Two reports were tabled last week in Geneva at the United Nation's pre-sessional meeting of the Committee on the Rights of the Child. These reports looked closely at whether Australia is complying with its commitments under the Convention on the Rights of the Child. The first report, Listen to Children, covered broad national issues in relation to Australia's children. The second complementary report, Children of the Intervention, focused on those children living in the 'prescribed communities' of the Northern Territory, under separate legislation to all other Australian children.
The presentation to the UN Committee was prepared by two Aboriginal women, Djapirri Mununggirritj and Kathy Guthadjaka, who expressed their fear for the children of the Northern Territory:
"We fear for their future, for their ability to learn to walk in two worlds, to obtain an education and a job. We fear for their health and their general well-being. But most of all, we fear that these recent changes [the NTER legislation] will lead to the loss of our land, our culture and our language."
The women believe gross overcrowding and the failure to provide environmentally safe housing for children puts the health of the children at grave risk.
Between 2008 and 2009, for children between the ages of 0 and 14 years, Northern Territory hospital records show that the incidence of asthma has more than doubled, while malnutrition and nutritional anaemia have both increased by 66 per cent. There have been increases in skin infections of 8.8 per cent, upper respiratory infections of 25 per cent, and a staggering increase in otitis media (described by the Medical Journal of Australia as a "disease of poverty") of 124 per cent. See page 28 of this report for figures.
The cost of food in remote licensed shops is extremely high, with the cost of many standard items greatly exceeding prices of the same items in our large cities (see page 13 of this report for examples). The two women expressed the urgent need for food subsidies in remote areas of the Northern Territory.
At Australia's last periodic review under this Convention, in 2006, the UN Committee on the Rights of the Child called on Australia to "take adequate measures, within a set time period, to overcome the disparity in the nutritional status between indigenous and non-indigenous children" (see recommendation 48 in these Concluding Observations).
Australian Red Cross on its website refers to Aboriginal children under the age of five in some remote Northern Territory communities as "suffering malnutrition at rates similar to children in countries like Ethiopia."
Further, during a recent visit to Australia in which he visited remote Aboriginal communities, the Secretary-General of Amnesty International, Mr Salil Shetty, was shocked by what he saw saying that life in these communities was almost third-world. The ABC reported Mr Shetty as saying, "I can't believe I'm actually in one the richest countries in the world and you have people, Aboriginal communities, here who are living in conditions which are really almost inhumane."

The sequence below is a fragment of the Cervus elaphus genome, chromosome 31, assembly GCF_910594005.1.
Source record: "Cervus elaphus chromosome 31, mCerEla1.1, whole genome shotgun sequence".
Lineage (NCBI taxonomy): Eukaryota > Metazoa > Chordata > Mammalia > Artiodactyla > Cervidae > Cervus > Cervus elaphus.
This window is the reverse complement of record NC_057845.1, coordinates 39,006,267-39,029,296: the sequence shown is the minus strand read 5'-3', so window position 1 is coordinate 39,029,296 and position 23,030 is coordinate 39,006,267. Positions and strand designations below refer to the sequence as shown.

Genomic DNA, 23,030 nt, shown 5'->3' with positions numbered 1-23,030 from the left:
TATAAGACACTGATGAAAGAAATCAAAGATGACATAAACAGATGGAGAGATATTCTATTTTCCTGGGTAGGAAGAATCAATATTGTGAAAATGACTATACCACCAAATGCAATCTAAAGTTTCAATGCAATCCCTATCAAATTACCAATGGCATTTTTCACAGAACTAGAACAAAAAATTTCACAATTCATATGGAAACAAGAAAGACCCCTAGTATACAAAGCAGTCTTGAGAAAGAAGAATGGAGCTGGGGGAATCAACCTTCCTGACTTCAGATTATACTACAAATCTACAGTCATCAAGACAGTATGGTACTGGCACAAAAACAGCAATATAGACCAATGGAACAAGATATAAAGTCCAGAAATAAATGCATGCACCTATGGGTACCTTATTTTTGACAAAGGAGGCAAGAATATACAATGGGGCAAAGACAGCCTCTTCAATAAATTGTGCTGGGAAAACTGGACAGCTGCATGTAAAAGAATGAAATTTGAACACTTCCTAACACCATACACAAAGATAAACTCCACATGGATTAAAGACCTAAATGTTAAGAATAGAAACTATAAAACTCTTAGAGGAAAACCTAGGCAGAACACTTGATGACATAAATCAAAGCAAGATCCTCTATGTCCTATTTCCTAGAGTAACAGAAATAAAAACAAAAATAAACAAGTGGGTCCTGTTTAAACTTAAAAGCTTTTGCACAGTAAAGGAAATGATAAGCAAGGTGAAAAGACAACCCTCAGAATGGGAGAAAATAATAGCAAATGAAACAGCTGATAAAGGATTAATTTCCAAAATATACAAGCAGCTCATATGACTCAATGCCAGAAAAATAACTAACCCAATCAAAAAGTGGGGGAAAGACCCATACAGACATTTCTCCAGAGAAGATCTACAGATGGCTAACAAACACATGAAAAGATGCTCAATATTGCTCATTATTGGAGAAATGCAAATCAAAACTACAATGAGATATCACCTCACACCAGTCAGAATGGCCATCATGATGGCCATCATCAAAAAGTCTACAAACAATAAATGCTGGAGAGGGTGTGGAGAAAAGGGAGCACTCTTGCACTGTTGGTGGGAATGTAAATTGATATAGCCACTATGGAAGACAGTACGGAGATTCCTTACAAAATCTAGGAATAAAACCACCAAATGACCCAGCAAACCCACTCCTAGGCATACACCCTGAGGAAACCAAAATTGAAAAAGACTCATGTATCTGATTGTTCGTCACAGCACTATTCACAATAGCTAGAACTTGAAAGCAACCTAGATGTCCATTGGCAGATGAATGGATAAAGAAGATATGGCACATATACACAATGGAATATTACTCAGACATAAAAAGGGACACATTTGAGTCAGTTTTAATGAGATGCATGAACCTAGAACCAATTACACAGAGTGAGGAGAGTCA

Even though it is known that Homelands are safer and healthier places for children to live within their communities, the Federal Government perversely plans to reduce financial support to Homelands rather than increase it.
Kathy Guthadjaka, a community elder from the small homeland of Gawa on Elcho Island, also brought our attention to the Australian Government's failure to provide full-time teachers to the children who receive schooling at the 45 Homeland Learning Centres that dot the Northern Territory. "Why is it," she asked, "that some children have a qualified teacher for only two or three days each week when all children have a right to a full-time education?"
Herself a school teacher for many years, Ms Guthadjaka also expressed concern about the removal of the bilingual education program from Northern Territory schools. This, she believes, is the main cause of falling attendance rates. (Average school attendance rates in NTER communities fell from 62.1 per cent in November 2009 to 56.5 per cent in November 2010. See page 14 of this report.)
Ms Guthadjaka also said, "Bilingual learning programs recognise the importance of gaining competence in the child's first language, before introducing a second language." She has referred to the NT Government's current draft proposal to allow a quasi re-introduction of the program to some schools as "a compromise policy that fails at every level to commit to a successful re-introduction of bilingual learning."
Surely, when basic rights like health and education are being denied to Aboriginal children in the Northern Territory, Australia must listen to its critics. Change is overdue. We need to look at our priorities. It is shameful that Aboriginal children appear to be at the bottom of the heap.
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